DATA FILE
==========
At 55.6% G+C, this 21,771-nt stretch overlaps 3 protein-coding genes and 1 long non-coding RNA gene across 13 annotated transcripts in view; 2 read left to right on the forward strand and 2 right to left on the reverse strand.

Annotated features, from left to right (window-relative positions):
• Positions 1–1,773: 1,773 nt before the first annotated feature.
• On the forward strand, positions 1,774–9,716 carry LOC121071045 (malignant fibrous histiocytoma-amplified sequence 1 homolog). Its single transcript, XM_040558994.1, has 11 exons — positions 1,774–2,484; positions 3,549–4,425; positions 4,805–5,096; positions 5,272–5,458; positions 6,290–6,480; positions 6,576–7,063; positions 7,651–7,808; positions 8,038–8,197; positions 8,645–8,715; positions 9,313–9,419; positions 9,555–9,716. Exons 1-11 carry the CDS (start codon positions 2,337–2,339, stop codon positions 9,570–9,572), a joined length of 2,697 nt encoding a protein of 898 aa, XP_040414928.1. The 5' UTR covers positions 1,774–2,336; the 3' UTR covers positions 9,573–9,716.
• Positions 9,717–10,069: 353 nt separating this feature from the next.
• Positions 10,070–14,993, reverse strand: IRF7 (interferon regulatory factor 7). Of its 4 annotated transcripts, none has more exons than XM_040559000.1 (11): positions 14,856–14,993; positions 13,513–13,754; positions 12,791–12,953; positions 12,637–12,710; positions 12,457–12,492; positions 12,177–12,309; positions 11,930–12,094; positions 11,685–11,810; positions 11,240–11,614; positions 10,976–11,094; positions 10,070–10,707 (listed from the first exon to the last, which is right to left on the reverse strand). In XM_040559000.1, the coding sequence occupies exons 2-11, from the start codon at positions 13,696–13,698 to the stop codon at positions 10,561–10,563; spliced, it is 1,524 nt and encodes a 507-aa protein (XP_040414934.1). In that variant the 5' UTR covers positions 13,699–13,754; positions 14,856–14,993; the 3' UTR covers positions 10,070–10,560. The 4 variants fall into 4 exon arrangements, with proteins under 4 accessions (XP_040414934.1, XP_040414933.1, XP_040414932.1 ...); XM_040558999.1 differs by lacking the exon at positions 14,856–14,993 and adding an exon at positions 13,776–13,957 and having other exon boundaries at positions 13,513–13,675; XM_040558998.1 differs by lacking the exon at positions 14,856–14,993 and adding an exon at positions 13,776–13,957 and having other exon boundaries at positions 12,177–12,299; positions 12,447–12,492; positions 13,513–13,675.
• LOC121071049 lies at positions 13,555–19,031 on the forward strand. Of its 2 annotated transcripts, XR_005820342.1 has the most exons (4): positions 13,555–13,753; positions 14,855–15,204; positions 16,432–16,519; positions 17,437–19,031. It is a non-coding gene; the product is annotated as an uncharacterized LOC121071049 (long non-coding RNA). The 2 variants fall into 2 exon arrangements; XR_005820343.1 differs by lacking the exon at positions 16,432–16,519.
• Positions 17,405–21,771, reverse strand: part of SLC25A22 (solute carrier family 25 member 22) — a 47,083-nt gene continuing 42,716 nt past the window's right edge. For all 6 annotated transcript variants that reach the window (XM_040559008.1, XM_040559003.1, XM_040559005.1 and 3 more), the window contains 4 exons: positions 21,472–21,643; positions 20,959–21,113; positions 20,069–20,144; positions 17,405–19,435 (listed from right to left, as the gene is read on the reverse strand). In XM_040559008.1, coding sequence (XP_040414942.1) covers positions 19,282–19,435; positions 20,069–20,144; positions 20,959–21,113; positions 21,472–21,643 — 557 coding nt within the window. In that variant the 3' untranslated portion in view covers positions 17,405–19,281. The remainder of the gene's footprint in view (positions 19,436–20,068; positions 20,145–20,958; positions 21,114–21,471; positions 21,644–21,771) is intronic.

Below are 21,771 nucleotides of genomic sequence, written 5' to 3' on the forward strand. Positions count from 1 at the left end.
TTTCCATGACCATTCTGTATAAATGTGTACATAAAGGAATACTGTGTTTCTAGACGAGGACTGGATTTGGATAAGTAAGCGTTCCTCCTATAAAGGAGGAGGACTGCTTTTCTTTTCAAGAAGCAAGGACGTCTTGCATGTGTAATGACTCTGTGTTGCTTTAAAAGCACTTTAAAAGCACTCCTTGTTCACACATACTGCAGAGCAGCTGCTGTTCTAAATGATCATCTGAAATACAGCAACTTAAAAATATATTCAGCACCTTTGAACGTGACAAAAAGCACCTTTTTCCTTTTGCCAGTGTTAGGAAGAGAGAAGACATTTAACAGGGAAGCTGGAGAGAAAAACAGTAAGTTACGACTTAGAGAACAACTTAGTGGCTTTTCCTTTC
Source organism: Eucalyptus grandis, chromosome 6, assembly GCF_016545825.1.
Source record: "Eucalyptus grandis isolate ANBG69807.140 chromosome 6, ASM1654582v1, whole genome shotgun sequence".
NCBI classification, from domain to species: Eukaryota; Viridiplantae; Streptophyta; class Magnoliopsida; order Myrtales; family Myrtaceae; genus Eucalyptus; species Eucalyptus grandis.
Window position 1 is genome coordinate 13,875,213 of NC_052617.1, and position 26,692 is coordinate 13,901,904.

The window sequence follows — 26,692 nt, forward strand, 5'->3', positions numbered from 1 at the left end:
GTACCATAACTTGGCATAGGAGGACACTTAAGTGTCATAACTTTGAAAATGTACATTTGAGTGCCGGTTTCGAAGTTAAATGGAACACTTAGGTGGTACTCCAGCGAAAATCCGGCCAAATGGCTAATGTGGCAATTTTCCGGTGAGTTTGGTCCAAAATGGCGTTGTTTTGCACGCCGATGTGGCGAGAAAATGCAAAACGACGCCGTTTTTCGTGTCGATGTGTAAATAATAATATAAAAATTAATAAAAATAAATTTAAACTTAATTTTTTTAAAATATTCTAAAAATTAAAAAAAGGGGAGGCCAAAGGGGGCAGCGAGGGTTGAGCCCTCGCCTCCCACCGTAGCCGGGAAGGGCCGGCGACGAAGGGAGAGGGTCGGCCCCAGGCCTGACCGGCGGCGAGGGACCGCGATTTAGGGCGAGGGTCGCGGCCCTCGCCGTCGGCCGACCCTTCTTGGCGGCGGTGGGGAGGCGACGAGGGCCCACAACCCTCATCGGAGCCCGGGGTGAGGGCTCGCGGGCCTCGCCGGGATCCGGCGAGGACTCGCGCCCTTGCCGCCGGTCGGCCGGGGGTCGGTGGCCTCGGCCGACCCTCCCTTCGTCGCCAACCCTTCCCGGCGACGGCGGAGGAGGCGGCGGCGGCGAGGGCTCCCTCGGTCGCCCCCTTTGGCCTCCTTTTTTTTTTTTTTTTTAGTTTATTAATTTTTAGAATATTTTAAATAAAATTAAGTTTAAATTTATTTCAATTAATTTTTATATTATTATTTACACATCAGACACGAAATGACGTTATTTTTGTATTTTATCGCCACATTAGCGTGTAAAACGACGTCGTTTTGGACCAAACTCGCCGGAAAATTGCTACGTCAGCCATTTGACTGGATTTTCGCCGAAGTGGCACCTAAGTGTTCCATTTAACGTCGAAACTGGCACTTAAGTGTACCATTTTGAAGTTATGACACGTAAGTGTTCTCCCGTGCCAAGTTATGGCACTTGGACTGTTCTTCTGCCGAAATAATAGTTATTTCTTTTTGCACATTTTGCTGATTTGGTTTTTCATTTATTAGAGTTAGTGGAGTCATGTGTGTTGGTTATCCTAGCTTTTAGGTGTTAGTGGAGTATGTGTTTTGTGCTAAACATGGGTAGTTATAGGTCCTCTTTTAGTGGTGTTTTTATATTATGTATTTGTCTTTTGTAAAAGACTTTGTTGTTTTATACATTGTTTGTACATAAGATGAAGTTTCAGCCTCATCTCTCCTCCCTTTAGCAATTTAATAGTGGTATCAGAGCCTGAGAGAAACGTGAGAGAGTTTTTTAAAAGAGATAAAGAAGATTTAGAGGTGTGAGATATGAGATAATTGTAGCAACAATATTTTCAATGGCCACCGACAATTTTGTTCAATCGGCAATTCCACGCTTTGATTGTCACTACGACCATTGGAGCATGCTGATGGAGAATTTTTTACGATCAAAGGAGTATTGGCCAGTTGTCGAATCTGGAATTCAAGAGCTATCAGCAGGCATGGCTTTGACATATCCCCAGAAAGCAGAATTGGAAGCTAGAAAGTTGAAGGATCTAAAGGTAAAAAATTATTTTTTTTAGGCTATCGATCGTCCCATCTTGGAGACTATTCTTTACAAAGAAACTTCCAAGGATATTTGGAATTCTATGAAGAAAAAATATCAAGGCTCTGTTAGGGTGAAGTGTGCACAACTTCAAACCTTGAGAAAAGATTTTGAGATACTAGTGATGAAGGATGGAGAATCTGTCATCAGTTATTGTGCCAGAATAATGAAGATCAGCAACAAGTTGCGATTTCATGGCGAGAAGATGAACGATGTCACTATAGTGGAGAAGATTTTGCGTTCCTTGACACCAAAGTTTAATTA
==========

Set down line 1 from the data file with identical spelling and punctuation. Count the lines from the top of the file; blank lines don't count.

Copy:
At 55.6% G+C, this 21,771-nt stretch overlaps 3 protein-coding genes and 1 long non-coding RNA gene across 13 annotated transcripts in view; 2 read left to right on the forward strand and 2 right to left on the reverse strand.